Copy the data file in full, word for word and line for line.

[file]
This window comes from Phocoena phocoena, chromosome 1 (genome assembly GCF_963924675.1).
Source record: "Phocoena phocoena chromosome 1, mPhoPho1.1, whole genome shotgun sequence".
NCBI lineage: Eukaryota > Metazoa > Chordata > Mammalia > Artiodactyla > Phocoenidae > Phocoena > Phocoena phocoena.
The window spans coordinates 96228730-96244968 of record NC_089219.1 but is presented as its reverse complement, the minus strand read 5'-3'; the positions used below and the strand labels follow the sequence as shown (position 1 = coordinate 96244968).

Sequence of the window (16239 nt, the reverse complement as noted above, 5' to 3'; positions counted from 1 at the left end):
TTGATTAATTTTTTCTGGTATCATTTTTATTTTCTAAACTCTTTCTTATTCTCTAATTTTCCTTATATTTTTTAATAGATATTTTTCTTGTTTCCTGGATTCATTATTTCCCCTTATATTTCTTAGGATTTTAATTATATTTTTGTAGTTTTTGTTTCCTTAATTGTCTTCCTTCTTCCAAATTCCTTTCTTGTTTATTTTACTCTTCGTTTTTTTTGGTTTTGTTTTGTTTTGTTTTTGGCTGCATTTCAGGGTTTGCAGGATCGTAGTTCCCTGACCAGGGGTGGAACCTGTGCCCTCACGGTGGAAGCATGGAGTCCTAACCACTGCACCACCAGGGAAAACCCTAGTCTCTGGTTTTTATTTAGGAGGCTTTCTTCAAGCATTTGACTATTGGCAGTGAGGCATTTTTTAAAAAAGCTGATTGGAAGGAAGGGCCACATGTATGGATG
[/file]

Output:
This window comes from Phocoena phocoena, chromosome 1 (genome assembly GCF_963924675.1).
Source record: "Phocoena phocoena chromosome 1, mPhoPho1.1, whole genome shotgun sequence".
NCBI lineage: Eukaryota > Metazoa > Chordata > Mammalia > Artiodactyla > Phocoenidae > Phocoena > Phocoena phocoena.
The window spans coordinates 96228730-96244968 of record NC_089219.1 but is presented as its reverse complement, the minus strand read 5'-3'; the positions used below and the strand labels follow the sequence as shown (position 1 = coordinate 96244968).

Sequence of the window (16239 nt, the reverse complement as noted above, 5' to 3'; positions counted from 1 at the left end):
TTGATTAATTTTTTCTGGTATCATTTTTATTTTCTAAACTCTTTCTTATTCTCTAATTTTCCTTATATTTTTTAATAGATATTTTTCTTGTTTCCTGGATTCATTATTTCCCCTTATATTTCTTAGGATTTTAATTATATTTTTGTAGTTTTTGTTTCCTTAATTGTCTTCCTTCTTCCAAATTCCTTTCTTGTTTATTTTACTCTTCGTTTTTTTTGGTTTTGTTTTGTTTTGTTTTTGGCTGCATTTCAGGGTTTGCAGGATCGTAGTTCCCTGACCAGGGGTGGAACCTGTGCCCTCACGGTGGAAGCATGGAGTCCTAACCACTGCACCACCAGGGAAAACCCTAGTCTCTGGTTTTTATTTAGGAGGCTTTCTTCAAGCATTTGACTATTGGCAGTGAGGCATTTTTTAAAAAAGCTGATTGGAAGGAAGGGCCACATGTATGGATG